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In art, the direct gaze can be compelling, disturbing or disarming, offering frank emotional engagement. But, in life, in our remote and digital age, this vital physical connection between us is increasingly absent.


Rosalind Robinson is a figurative painter who seeks to redress the balance. In distinctive and arresting images, laden with symbolism, she explores personal space and human proximity – or distance. The imaginary, sometimes surreal, portraits she creates convey the mystery and ambiguity implicit in facial expression and the tensions between individuals: we, the viewer, are held in the figures' gaze and wonder about about their story and their relevance to the present day.

One of Rosalind's trademarks, emanating from her theatrical roots, is the extraordinary way she completes the costume and identity of each figure with a headdress that replaces hair: she gives many of her figures a paper or ribbon-like head form which she paints based on full-size models that she makes, meticulously, from twisted and folded paper. The faces morph into these structures and the head-top adornments become part of the symbolism and characterisation of each figure.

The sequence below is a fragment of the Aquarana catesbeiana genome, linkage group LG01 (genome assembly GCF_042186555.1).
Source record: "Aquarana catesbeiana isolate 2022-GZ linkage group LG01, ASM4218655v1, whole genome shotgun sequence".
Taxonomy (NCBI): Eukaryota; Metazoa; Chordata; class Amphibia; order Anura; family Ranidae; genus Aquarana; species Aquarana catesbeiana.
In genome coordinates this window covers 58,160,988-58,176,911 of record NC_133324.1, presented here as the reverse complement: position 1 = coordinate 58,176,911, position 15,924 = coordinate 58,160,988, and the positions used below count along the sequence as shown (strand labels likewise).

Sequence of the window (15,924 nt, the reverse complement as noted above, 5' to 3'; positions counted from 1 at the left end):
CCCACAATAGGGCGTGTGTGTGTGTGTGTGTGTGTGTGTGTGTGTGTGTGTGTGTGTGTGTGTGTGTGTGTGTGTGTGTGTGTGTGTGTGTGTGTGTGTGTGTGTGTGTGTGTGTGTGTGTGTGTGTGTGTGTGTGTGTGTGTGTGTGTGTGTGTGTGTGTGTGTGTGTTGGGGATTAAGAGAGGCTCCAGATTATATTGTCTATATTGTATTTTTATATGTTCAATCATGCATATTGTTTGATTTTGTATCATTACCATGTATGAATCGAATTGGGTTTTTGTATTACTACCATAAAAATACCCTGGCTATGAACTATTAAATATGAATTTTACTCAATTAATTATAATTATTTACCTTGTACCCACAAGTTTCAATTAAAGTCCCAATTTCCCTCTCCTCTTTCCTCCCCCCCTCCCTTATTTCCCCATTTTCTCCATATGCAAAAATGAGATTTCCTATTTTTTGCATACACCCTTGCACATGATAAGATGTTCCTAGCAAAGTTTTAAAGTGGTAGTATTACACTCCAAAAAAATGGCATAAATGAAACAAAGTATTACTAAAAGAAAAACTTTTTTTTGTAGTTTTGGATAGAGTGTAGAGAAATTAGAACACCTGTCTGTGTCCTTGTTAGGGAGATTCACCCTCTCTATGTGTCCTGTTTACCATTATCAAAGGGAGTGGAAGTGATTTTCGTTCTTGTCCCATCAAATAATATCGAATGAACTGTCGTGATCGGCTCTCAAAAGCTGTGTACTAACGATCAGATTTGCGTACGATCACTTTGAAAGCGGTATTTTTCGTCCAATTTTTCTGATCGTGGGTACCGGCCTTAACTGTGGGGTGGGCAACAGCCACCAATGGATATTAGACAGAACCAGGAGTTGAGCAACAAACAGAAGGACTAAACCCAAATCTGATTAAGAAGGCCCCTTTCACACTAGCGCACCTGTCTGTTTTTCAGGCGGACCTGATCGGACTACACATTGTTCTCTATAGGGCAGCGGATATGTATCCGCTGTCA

"I started out adapting my love of natural form to paint hair that looked like tree bark or roots and then I moved into adapting still life forms. It was a progression and gives me plenty of scope to adapt style and shape to each figure, group or series."


Her award-winning work is represented nationally and internationally in public and private collections, and is exhibited regularly in London, Bristol and Bath. After studying for a BA in Fine Art in London, she was a scenic artist for the BBC before pursuing a career as a mural painter.


Since 2010, her focus has been on producing paintings and drawings in her studio. She was elected as a Member of the Society of Women Artists in 2017 and in 2020 she was elected as an Academician at the Royal West of England Academy in Bristol.

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